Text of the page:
Airplanes Have To Burn Less Fuel … 12 Years From Now
The world's first regulations of carbon emissions from airplanes were announced Monday, and Boeing says it's on board.
The new regulations from a UN aviation panel (The International Civil Aviation Organization) aim to protect the global climate by requiring jets to burn less fuel.
So far, airplanes have been a small part of the climate problem, but their role is growing fast.
Julie Felgar does environmental strategy at Boeing.
Felgar: "What we anticipate happening in the market in the next 20 years is really a doubling of the worldwide fleet, and what we as Boeing and we as an industry don't want to see is a doubling of emissions over that time."
Felgar says the company has been improving the fuel efficiency of its planes without being regulated. She says the new rules from the United Nations aviation panel will push the company to do more.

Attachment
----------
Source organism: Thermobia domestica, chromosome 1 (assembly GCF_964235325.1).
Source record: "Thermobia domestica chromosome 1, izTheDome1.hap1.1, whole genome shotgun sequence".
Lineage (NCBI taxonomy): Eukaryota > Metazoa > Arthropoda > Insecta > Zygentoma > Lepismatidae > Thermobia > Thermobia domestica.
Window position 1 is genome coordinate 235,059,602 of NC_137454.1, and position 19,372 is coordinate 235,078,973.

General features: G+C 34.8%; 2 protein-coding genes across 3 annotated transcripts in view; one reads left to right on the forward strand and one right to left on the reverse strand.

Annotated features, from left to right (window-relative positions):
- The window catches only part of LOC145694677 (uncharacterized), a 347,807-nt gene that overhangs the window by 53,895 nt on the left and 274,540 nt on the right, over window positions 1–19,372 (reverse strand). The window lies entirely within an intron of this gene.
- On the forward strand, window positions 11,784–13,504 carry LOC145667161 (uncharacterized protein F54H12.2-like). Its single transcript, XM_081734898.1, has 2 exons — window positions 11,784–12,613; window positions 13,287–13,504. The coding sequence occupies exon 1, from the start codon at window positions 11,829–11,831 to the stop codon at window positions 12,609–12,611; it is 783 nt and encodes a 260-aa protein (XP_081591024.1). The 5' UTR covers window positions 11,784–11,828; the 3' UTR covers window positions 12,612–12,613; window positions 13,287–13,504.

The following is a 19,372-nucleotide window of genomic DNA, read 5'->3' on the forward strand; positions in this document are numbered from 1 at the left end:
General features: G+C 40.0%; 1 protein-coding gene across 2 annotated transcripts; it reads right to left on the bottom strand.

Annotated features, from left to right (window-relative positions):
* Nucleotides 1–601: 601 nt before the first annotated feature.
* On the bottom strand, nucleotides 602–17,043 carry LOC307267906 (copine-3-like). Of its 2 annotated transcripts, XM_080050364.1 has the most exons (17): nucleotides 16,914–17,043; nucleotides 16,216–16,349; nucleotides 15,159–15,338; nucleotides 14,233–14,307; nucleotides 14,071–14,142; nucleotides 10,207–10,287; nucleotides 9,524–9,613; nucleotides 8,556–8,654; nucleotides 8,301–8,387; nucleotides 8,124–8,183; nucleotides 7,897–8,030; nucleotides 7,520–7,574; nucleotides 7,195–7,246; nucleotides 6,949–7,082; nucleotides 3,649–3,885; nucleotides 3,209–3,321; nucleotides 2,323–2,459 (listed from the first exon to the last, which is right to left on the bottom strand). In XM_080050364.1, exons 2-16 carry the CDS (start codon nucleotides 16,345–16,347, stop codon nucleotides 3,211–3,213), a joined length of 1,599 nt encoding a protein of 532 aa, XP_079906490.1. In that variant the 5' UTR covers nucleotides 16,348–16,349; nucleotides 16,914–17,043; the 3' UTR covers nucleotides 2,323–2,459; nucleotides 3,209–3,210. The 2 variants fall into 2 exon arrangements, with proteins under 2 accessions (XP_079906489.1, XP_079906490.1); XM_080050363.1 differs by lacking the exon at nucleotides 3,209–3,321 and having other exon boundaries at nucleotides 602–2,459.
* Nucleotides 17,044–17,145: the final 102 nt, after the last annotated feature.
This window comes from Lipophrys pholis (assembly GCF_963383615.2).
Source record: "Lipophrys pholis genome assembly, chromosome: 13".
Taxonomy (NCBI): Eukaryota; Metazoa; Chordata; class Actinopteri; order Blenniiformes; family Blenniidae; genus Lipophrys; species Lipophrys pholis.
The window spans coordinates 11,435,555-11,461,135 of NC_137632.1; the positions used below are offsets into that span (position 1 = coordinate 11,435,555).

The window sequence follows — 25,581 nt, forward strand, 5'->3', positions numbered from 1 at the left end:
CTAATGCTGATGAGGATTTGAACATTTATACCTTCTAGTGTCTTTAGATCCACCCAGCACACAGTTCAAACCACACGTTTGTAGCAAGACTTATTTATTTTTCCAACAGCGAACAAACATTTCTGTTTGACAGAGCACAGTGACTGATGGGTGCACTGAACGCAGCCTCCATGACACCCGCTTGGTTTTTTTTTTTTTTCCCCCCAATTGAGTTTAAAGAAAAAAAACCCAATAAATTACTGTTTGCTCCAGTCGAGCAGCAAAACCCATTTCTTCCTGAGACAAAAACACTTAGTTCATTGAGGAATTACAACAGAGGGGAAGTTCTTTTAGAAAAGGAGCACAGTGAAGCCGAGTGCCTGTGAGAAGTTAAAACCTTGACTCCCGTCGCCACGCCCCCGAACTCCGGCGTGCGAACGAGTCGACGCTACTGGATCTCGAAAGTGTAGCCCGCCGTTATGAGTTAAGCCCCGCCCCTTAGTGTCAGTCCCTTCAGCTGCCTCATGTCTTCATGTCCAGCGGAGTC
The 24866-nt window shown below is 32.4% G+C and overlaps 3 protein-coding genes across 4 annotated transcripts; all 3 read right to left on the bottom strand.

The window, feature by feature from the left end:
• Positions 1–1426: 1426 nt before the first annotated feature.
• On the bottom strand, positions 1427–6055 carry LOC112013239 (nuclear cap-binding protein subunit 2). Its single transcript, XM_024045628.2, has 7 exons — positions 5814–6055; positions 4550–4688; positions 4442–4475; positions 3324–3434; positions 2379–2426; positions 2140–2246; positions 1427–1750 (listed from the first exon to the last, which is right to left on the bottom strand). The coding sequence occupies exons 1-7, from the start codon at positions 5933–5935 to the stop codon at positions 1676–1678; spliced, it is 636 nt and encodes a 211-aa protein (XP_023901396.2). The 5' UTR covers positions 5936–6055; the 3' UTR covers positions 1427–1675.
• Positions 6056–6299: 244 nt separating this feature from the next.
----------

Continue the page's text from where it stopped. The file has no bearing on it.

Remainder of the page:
Felgar calls the new standards ambitious but achievable.
Felgar: "Improving fuel efficiency is in the DNA of our company going forward."
But air travel is expanding so fast that aviation emissions are growing quickly, too.
Environmental groups say the new standards are too weak to turn that trend around. The new rules won't take full effect until the year 2028, and they only cover new planes.
Pardee: "And that is a sad state of affairs. It's actually quite shocking."
Vera Pardee is with the Center for Biological Diversity.
Pardee: "Existing planes, the ones we're flying every day, they are not even affected by this standard at all."
Both sides will be lobbying the Obama administration as it works on the first federal regulations of airplanes' climate impact in the coming year.